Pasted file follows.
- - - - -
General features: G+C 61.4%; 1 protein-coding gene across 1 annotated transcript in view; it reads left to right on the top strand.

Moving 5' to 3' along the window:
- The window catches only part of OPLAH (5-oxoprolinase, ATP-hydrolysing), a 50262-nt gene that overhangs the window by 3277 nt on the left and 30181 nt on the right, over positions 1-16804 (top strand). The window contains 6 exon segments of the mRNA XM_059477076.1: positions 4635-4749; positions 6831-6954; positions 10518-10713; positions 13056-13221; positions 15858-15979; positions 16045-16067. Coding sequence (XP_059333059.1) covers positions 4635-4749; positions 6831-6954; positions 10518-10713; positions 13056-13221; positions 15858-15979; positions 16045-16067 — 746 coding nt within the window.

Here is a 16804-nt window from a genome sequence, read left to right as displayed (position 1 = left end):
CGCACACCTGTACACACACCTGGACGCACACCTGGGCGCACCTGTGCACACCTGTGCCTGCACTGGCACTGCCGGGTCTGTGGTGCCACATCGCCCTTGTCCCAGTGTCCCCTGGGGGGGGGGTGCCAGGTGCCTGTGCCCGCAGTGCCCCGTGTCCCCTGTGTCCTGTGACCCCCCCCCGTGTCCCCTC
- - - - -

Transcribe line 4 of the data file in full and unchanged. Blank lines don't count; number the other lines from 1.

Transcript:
Here is a 16804-nt window from a genome sequence, read left to right as displayed (position 1 = left end):